How do you fill in the plate number if the vehicle has personalised plates?
A personalised plate is still the "plate number or distinguishing mark" at time of sale that must be written on the CIN. Upon sale of the vehicle, if the personalised plate is changed, this is done through the LTNZ and the new plate number is recorded on the LTNZ's Motor Vehicle Register.
"Imported as damaged" - availability of information from LTNZ
An imported damaged flag is recorded on the Motor Vehicle Register only in the case of "obvious structural damage or deterioration" of a vehicle. The key word is "structural", as this determines whether the flag remains on the vehicle record or not. Vehicles with visible damage that is not necessarily structural - such as a minor dent to a door panel - may be flagged initially but the flag will be removed following subsequent inspection by an approved LTNZ certifier. No information on the damage will be retained on the record and, therefore, will not be disclosed on the CIN.
When a vehicle is imported and damage is recorded at the Bordercheck inspection, an "imported damaged flag is set to "Yes". This information will be held against the vehicle record once the vehicle is registered on the Motor Vehicle Register.
The imported as damaged information is available on Motochek. It will display this information within the vehicle details section:
- Result record shows "imported damaged flag" = Yes, then this information must be entered into the CIN.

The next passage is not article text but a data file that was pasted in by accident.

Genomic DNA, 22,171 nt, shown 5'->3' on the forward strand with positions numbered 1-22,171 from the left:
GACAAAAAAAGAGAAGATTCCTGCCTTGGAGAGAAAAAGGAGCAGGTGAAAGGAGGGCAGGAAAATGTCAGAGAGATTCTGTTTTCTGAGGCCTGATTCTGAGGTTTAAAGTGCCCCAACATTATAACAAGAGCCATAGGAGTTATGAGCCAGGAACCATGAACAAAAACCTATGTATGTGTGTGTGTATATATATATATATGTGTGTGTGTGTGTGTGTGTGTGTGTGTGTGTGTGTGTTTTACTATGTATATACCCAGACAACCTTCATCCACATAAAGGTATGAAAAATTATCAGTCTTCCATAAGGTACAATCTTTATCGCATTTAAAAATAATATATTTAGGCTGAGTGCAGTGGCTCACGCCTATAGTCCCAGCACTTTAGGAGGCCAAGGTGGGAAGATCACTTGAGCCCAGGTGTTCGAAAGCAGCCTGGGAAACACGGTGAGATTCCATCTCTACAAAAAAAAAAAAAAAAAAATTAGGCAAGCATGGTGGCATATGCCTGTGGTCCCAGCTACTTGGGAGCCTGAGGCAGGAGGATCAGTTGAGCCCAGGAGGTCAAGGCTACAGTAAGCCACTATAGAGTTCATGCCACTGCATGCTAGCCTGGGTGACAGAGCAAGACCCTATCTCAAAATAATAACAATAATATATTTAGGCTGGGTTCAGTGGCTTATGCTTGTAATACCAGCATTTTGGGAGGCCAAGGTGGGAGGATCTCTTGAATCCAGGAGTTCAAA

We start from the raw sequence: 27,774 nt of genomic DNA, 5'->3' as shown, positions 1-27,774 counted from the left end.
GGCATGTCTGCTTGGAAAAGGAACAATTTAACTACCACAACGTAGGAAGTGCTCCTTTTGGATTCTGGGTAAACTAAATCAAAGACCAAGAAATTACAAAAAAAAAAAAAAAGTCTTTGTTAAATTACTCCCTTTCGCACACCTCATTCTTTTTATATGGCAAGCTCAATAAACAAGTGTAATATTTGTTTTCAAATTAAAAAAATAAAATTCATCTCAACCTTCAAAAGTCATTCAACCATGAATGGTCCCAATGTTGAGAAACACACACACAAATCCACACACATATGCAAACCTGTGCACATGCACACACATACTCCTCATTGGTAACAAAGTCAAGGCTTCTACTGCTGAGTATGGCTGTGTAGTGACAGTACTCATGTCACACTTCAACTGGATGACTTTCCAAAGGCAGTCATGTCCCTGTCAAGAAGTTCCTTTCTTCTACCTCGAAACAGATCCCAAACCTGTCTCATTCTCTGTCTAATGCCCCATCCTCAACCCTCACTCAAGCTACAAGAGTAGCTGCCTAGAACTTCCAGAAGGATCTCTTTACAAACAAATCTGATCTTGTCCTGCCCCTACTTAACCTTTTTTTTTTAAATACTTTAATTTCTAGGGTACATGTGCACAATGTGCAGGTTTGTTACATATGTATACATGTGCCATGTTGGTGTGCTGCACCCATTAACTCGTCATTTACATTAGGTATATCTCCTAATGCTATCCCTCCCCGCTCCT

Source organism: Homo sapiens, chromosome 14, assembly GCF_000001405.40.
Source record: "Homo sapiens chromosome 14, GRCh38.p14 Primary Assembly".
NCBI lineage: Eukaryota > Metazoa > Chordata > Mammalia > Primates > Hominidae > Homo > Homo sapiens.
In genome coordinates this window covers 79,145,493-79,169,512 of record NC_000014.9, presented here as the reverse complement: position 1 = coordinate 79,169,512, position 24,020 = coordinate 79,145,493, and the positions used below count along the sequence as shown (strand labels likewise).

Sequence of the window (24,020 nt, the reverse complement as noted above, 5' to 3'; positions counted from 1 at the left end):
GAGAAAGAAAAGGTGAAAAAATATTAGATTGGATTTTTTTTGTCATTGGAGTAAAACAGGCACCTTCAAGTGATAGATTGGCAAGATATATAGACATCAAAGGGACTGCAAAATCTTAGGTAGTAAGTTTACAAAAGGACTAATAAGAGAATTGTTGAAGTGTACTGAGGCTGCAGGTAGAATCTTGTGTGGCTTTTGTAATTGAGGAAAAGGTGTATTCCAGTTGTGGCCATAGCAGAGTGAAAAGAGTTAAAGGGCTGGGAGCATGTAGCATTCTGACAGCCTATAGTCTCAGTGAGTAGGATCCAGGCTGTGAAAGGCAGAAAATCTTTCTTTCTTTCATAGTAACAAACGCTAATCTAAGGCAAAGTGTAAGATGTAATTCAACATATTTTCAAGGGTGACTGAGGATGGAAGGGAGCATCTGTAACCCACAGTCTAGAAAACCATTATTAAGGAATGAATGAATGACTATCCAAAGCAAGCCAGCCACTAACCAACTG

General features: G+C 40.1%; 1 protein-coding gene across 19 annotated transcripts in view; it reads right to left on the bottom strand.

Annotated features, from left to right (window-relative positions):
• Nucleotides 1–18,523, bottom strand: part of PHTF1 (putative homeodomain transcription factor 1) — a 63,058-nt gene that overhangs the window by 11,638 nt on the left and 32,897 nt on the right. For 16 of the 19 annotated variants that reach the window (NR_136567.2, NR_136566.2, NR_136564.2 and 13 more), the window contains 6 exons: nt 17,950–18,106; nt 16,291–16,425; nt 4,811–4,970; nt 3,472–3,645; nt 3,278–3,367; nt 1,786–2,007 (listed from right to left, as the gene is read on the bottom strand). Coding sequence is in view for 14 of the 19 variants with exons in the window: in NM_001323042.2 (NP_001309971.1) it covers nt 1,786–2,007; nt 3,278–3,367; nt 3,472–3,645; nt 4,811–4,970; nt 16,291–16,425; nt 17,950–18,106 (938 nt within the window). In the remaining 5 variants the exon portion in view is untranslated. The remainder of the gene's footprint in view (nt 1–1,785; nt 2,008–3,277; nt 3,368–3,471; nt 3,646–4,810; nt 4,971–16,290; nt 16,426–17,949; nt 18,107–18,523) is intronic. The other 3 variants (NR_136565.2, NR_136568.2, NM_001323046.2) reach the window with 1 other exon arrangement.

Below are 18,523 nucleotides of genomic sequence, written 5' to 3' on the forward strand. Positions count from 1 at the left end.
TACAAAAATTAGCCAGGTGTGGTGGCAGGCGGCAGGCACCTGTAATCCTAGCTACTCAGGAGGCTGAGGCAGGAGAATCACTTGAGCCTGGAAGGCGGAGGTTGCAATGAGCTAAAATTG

When Motochek does NOT display this detail, then No should be entered on the CIN against Imported as damaged.
To ensure you comply with the CIN requirements, enter either Yes or No based on what is reported on Motochek.
If a vehicle is not initially imported as damaged but at certification time by the LTNZ, the vehicle is assessed as damaged – does the CIN have to include "imported as damaged"?
Yes – the CIN should state whatever is listed on Motochek. "Imported as damaged" means the LTNZ recorded that the vehicle had obvious structural damage or deterioration at time of import. See above for more information from the LTNZ about Imported Damaged flag.
If a vehicle is imported as damaged, must all subsequent sales by a motor vehicle trader state on the CIN that the vehicle was imported as damaged?
Yes, because the LTNZ has recorded this status on the Motor Vehicle Register. See above for more information from the LTNZ about Imported Damaged flag.
What should I write on the CIN if the vehicle is unregistered and the information is not on the Motor Vehicle Register?
As certain data required to complete parts of the CIN is unavailable for unregistered vehicles displayed for sale (data is only recorded on the Motor Vehicle Register once the vehicle is registered) then this information should be left blank. To indicate otherwise (eg that data not available) may be a breach of the Fair Trading Act.
To prove a vehicle is unregistered, a query on Motocheck will return the message "Vehicle never registered". This information can be printed out and provided to the customer as supporting evidence from the Motor Vehicle Register.
Once the vehicle is registered before sale, the CIN must be updated to include all information that becomes available from the Motor Vehicle Register.
We recommend that motor vehicles offered or displayed for sale be registered.
An "unregistered" is a vehicle that has never been registered on the Motor Vehicle Register. This term should not be confused with "de-registered". That is, as a result of registration cancellation or automatic de-registration where licence fees remain unpaid after 12 months. In these cases, full information is available on the Motor Vehicle Register.
What if the motor vehicle trader is unable to explain the extent of the damage (or has no knowledge of the damage)?